'Father of Multicultural Education’ on race, faith and legacy

Dec 9 2018

After half a century of work pioneering the field of multicultural education at the University of Washington College of Education, James A. Banks will retire in January.

Supporting student learning about race

Nov 8 2018

 

“I can’t play with you because your skin is brown.”

When Caryn Park (PhD '10) heard one of her preschool students say this to his friend, she felt helpless. She knew what it felt like from her own experience as a child of color in the U.S. and knew that it wasn’t fair to have to feel that.

“I felt like I knew nothing,” Park recalled. “I felt like I had no skills with which to support these children.”

Park calls this her critical incident.

Spanish immersion teacher named Global Learning Fellow for Washington state

Oct 1 2018

She started the application from Vietnam with only a week before the deadline. She had an outline and just needed to put all the pieces together. Then she hit a roadblock.

How did she exemplify one or more habits of a globally competent individual? How did she, as a teacher, foster global citizenship in a classroom environment?

Jennifer Macias Morris (MIT ‘15) knew she had what the NEA Foundation was looking for in selecting its Global Learning Fellows—she just needed to figure out how to explain it.

Book talk to explore higher education and social change

Aug 14 2018

A new name, a new director and a new book celebrate the inauguration of the Banks Center for Educational Justice at the University of Washington this October.

Doctoral student explores contributions of Asian American educators

Jun 27 2018

In his first year as a teacher in Arizona, University of Washington PhD student Lin Wu struggled to make genuine connections with his Mexican American students.

As a first-generation immigrant from China, Wu had personally experienced the challenges that accompany being accepted by U.S. mainstream culture. Unaware of the historical struggles that Chinese immigrants faced in the U.S., Wu found that he had suddenly become the “other.” It was this othering experience that initially prevented Wu from seeing beyond his own struggles.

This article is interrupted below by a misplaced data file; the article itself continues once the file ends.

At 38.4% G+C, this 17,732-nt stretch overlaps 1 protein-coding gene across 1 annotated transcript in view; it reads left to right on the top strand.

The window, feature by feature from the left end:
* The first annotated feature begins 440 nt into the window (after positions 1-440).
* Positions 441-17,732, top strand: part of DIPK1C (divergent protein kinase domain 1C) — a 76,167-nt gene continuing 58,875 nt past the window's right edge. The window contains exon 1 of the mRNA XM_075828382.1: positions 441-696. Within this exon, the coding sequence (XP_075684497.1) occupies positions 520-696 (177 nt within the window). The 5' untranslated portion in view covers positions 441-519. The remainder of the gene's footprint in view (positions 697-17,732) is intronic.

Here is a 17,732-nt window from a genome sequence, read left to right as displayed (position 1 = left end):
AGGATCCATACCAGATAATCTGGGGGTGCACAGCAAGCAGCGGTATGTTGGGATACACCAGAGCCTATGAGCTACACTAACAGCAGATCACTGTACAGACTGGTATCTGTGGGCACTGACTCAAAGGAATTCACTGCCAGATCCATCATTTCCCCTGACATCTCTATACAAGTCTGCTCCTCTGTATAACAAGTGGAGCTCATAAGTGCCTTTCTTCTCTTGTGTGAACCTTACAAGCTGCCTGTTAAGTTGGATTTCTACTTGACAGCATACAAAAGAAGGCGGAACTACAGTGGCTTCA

Symposium explores legacy, looks to future of multicultural education

Professor James Banks
May 7 2018

For more than a quarter-century, the University of Washington’s Center for Multicultural Education has been a world leader in advancing multicultural education, producing landmark publications and educating a generation of influential scholars in the field.

That impact and the future of the center’s work were featured during its 30th symposium, “Commemorating the Past and Envisioning the Future: Making a Difference for 26 Years,” held on April 27. 

Multicultural education symposium to celebrate impact, envision future

Middle school teacher and students
Apr 11 2018

For the past 50 years, the University of Washington has helped lay the foundations for educators worldwide to think deeply about how to empower all students to become productive citizens.

On April 27, this work and the leadership of James A. Banks, Kerry and Linda Killinger Endowed Chair in Diversity Studies, will be celebrated during the UW Center for Multicultural Education’s 30th annual symposium.

Banks to present Samuel E. Kelly Distinguished Faculty Lecture

Feb 12 2018

University of Washington Professor James A. Banks, known widely as “the father of multicultural education,” will present the UW Office of Minority Affairs & Diversity’s (OMA&D) 14th annual Samuel E. Kelly Distinguished Faculty Lecture on April 13 in Kane Hall Room 220.

Banks is the Kerry and Linda Killinger Endowed Chair in Diversity Studies and founding director of the Center for Multicultural Education in the UW College of Education.

Doctoral student explores nuance of ‘Blackness’ in student experience

Adaurennaya Onyewuenyi
Jan 9 2018

Growing up, Adaurennaya Onyewuenyi was a straight A student. She knew early on that college was in her future.

Yet navigating school didn’t come nearly as easy for her brothers and cousins, even though they were close in age and attended the same schools.

“From elementary school all the way through high school, they were getting punitive punishments that were more racialized,” Onyewuenyi said. “I wondered, ‘Why are the educational pathways and experiences so different between myself and my brothers and cousins?’”

Promoting self-esteem among African-American girls through racial, cultural connections

Professor and students in classroom
Dec 21 2017

For African-American students, data, alongside societal attitudes and stereotypes, often present a negative picture: a wide academic achievement gap separating them from their white peers. Higher rates of discipline and absenteeism. Discrimination by other students, teachers and the larger community. And just last summer, a study indicated that black girls, from an early age, are perceived as more aggressive and sexual – less innocent – than white girls.